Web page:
The great British pizza
England is a cold land full of pizzas and traffic with a distinct lack of elephants, according to Indian teenagers.
But despite being overwhelmingly enthusiastic, only one in three pupils could find the country on a map, with one child insisting that London was in Greenland.
Stephen Scoffham, principal lecturer at Canterbury Christ Church university college, asked more than 100 well-educated pupils in the southern Indian town of Dindigul what they knew about England. He said: "The most important conclusion is how little the pupils seem to know about the country which has been so closely tied to them historically.
"Perhaps England is not as important as we think."
He suggests that teachers will teach better if they tailor their lessons to pupils' preconceptions about places. His research followed an earlier study into English pupils' geographical knowledge, which found pupils knew little about Africa, South America and southern Asia.
Dr Scoffham's study, which he will launch at the Geographical Association's conference next week, found that although Indian pupils knew little about England, what they did know was accurate. Kenyan children, on the other hand, believed that the English ate frogs and snakes.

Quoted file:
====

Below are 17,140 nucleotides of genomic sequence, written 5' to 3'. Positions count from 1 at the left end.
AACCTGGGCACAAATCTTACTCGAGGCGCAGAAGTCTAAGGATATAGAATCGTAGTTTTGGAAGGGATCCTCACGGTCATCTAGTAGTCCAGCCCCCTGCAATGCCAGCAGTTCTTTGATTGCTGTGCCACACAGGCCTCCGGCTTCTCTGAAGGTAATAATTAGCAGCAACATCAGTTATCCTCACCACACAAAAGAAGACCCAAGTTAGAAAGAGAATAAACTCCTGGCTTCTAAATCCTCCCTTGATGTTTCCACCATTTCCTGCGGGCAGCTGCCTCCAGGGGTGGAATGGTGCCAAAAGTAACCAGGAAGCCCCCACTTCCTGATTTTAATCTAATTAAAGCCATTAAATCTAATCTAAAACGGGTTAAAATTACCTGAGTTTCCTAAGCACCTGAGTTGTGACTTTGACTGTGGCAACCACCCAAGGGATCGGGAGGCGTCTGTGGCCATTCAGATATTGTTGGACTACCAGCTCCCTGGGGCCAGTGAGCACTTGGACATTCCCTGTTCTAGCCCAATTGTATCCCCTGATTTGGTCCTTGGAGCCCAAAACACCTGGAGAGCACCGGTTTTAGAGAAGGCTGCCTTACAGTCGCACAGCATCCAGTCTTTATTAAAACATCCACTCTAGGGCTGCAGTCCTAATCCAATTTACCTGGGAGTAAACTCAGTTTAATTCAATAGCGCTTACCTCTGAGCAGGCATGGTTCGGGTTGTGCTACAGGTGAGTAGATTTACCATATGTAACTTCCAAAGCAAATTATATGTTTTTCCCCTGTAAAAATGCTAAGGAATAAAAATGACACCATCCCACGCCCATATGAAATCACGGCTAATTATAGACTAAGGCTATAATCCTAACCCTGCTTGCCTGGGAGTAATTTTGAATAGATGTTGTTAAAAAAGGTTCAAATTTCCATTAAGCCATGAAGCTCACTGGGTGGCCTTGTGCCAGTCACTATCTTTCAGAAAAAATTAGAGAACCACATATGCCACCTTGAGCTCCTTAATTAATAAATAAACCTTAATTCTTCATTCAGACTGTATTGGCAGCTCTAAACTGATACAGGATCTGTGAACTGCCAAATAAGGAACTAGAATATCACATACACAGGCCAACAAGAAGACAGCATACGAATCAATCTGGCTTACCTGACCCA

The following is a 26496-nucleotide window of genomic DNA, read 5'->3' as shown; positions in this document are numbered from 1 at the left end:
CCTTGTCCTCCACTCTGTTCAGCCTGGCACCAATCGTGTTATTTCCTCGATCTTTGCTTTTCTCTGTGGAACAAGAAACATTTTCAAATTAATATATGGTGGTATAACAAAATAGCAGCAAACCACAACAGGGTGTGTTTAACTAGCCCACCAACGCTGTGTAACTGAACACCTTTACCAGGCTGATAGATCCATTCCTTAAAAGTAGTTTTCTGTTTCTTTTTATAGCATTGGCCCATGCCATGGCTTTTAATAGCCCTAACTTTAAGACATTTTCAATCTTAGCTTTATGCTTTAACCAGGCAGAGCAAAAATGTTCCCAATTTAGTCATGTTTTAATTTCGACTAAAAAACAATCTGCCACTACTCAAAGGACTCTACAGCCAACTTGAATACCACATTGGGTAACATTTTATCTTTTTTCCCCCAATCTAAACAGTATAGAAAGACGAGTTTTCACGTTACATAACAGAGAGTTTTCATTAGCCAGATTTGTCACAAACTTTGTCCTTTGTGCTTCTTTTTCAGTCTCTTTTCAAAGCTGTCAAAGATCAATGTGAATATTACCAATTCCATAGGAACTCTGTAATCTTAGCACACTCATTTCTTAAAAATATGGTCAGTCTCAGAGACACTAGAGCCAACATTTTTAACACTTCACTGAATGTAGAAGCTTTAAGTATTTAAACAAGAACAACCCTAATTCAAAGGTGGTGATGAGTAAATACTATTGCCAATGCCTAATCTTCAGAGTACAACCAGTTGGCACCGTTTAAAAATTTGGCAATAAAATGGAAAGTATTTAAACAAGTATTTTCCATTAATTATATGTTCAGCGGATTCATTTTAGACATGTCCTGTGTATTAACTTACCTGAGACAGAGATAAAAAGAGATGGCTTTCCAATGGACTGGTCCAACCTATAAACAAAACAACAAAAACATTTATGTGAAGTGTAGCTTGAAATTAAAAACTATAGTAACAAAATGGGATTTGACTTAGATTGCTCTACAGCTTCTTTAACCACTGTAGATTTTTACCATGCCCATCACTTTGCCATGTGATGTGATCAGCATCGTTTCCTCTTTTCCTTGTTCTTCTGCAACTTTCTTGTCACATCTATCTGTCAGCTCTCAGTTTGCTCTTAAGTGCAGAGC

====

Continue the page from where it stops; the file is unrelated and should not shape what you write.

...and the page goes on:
In India, there was general agreement that England was a cold, rainy place where woolly clothes were needed.
Most students aged 12 to 17 associated England with fast food, traffic and cities. They also remarked on high buildings, telephone boxes and churches.
The most widely-known English people were the Royal family, David Beckham and Harry Potter - although some boys could name the entire English cricket team.
"Vivid portraits of difference do stick in children's minds. There is a sense of the joy of knowledge, the awe and wonder of the diversity of humanity," said Dr Scoffham.
Dr Scoffham found that Indian pupils were very positive about England. The "lingering guilt" which English people feel about the colonial past, he said, was not an issue among Indian teenagers.
He said: "In conversations pupils declared, often with great vehemence, that England is a beautiful country and a super place. Children in the UK often hold negative stereotypes about India and focus on poverty, disease and disasters.
"Before they start a piece of work, teachers should ask pupils about their perceptions of a place. If teachers know their pupils' perceptions, it will help them make learning more meaningful."
The Geographical Association conference is in Canterbury from April 5 to 7.